If you make plans and your plans happen, that is called good fortune. If you have a checklist and it’s reasonable and realistic and your day goes the way you hoped it would, that is called hard work and good fortune. If you love someone and they love you back and this goes on for days and days and weeks and months and years, that is called enormous good fortune, it is called two people choosing each other again and again day after day, it is called hallelujah, and even then, one of you will be left at some point. There is no way through this life without loss and suffering, not a single one of us escapes it. There is no such thing as a “normal” day or the luxury of “wasting time” – the only sure thing we have is a lack of surety.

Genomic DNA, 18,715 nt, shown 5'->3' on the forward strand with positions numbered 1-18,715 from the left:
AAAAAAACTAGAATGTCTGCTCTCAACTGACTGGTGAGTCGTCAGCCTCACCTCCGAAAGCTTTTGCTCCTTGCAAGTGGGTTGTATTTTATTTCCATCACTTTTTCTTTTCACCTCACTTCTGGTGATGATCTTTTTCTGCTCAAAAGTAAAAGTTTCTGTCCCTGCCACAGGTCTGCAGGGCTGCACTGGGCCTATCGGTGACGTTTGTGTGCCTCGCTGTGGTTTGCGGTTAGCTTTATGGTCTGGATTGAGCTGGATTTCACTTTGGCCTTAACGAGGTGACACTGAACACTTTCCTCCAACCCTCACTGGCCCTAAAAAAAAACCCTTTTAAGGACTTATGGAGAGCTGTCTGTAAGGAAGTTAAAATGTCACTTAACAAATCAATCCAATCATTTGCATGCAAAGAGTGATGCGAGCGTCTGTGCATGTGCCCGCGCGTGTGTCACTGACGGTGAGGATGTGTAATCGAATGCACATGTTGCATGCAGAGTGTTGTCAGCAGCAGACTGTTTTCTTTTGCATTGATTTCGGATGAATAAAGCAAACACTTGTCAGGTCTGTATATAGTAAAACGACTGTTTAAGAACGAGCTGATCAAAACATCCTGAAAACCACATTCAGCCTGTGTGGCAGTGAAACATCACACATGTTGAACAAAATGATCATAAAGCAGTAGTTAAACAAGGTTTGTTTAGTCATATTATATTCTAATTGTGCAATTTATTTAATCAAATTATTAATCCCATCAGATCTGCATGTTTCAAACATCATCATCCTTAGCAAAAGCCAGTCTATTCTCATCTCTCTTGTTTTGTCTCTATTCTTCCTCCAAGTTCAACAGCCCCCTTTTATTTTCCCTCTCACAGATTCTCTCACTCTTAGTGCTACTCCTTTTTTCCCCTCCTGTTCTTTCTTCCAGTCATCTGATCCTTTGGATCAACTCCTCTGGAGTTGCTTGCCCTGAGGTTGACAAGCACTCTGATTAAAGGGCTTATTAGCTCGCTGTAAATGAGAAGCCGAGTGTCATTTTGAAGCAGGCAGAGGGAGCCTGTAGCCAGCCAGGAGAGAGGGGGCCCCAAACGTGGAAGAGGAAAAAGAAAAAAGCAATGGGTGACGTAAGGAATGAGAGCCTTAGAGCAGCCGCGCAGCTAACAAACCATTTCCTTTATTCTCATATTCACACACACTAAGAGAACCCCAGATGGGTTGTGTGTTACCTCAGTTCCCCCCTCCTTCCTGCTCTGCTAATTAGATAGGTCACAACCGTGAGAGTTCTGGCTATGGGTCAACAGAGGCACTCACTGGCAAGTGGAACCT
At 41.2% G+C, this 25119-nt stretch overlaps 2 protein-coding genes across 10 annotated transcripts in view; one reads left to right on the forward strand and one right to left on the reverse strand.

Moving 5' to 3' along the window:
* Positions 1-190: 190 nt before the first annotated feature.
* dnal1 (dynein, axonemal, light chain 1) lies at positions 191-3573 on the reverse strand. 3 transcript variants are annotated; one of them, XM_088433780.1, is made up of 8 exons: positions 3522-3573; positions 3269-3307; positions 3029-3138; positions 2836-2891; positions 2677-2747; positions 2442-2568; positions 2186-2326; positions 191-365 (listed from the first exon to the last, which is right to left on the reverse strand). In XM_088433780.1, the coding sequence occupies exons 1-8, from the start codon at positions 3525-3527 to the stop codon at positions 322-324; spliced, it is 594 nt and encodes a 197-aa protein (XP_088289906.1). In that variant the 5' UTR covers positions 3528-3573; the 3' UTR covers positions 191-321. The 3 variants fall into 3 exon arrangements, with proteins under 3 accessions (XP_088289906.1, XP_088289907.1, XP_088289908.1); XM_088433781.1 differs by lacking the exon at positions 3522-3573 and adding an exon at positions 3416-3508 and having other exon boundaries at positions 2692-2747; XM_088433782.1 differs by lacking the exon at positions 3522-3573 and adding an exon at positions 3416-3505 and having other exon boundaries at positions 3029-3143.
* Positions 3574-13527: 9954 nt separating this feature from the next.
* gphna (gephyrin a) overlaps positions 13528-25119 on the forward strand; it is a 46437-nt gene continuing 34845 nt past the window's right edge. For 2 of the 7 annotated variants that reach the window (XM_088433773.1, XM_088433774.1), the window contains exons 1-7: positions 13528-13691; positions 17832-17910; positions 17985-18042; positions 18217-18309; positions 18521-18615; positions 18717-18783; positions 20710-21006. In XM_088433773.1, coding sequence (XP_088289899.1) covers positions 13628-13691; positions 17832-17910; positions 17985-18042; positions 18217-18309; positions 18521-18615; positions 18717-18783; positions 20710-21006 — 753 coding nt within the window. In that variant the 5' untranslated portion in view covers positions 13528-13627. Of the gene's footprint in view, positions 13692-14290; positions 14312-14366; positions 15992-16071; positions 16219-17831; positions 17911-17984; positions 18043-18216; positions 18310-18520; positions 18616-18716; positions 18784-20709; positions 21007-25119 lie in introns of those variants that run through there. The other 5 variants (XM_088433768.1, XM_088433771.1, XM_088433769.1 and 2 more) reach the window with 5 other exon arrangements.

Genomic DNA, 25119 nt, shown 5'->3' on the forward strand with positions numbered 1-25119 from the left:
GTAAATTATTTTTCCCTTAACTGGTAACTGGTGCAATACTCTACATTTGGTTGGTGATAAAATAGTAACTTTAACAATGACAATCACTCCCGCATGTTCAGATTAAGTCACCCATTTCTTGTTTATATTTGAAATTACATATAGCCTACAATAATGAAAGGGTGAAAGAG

We all know this on some level. It’s tough to swallow, acknowledge and honor every day, but it’s real and it’s true and you can count on it and you know this in your heart of hearts and in your gut. You know this. All the plans and routines and regimens won’t change it. You can be totally ripped and gluten-free, you can do burpees or run miles or do nine hundred chaturangas a day (not recommended) and still, you can’t escape it. All the lists and deadlines in the world won’t stop it. What is different about the last several weeks, what makes this time unprecedented and unchartered as everyone has said and said and said again is that we are all going through this intense realization at the same time. Usually we experience this individually. We lose someone we love, and for us it’s like the world has stopped spinning and an entire universe has disappeared and it doesn’t seem possible people are out in the world having a good day. Our world has stopped. For a time our perspective changes and we remember how fragile we are and how fragile life is and how thin is the membrane between being here alive and being out in the ethers. We understand it for a time, but that is not easy to hold onto because it hurts, it’s painful, it makes us feel small and powerless and not in control. So eventually we “get back to living” and we make plans and lists and find a routine and a new footing and this person is still gone and sometimes the grief knocks us off our feet in the middle of a plan or a deadline and we remember again, but we get back up.